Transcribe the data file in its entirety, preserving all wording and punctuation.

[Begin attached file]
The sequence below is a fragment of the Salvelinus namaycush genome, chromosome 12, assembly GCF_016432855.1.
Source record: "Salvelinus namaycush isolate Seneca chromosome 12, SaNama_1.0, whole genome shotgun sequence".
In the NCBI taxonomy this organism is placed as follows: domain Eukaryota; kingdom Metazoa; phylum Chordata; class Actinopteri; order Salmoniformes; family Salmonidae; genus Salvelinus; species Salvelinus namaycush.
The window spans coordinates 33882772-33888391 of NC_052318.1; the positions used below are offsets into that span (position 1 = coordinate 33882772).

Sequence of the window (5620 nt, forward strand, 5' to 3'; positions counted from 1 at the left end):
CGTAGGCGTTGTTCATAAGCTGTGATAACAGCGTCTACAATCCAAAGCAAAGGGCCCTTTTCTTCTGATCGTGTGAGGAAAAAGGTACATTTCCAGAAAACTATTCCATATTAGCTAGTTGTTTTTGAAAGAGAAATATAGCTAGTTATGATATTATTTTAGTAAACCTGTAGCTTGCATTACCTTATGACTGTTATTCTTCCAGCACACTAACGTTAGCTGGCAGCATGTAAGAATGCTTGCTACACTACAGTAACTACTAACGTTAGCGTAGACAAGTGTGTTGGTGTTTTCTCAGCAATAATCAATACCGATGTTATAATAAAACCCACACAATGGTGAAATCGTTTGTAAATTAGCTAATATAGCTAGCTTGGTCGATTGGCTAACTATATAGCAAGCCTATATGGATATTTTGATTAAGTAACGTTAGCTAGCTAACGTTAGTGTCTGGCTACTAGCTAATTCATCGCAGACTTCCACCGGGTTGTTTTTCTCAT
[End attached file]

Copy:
The sequence below is a fragment of the Salvelinus namaycush genome, chromosome 12, assembly GCF_016432855.1.
Source record: "Salvelinus namaycush isolate Seneca chromosome 12, SaNama_1.0, whole genome shotgun sequence".
In the NCBI taxonomy this organism is placed as follows: domain Eukaryota; kingdom Metazoa; phylum Chordata; class Actinopteri; order Salmoniformes; family Salmonidae; genus Salvelinus; species Salvelinus namaycush.
The window spans coordinates 33882772-33888391 of NC_052318.1; the positions used below are offsets into that span (position 1 = coordinate 33882772).

Sequence of the window (5620 nt, forward strand, 5' to 3'; positions counted from 1 at the left end):
CGTAGGCGTTGTTCATAAGCTGTGATAACAGCGTCTACAATCCAAAGCAAAGGGCCCTTTTCTTCTGATCGTGTGAGGAAAAAGGTACATTTCCAGAAAACTATTCCATATTAGCTAGTTGTTTTTGAAAGAGAAATATAGCTAGTTATGATATTATTTTAGTAAACCTGTAGCTTGCATTACCTTATGACTGTTATTCTTCCAGCACACTAACGTTAGCTGGCAGCATGTAAGAATGCTTGCTACACTACAGTAACTACTAACGTTAGCGTAGACAAGTGTGTTGGTGTTTTCTCAGCAATAATCAATACCGATGTTATAATAAAACCCACACAATGGTGAAATCGTTTGTAAATTAGCTAATATAGCTAGCTTGGTCGATTGGCTAACTATATAGCAAGCCTATATGGATATTTTGATTAAGTAACGTTAGCTAGCTAACGTTAGTGTCTGGCTACTAGCTAATTCATCGCAGACTTCCACCGGGTTGTTTTTCTCAT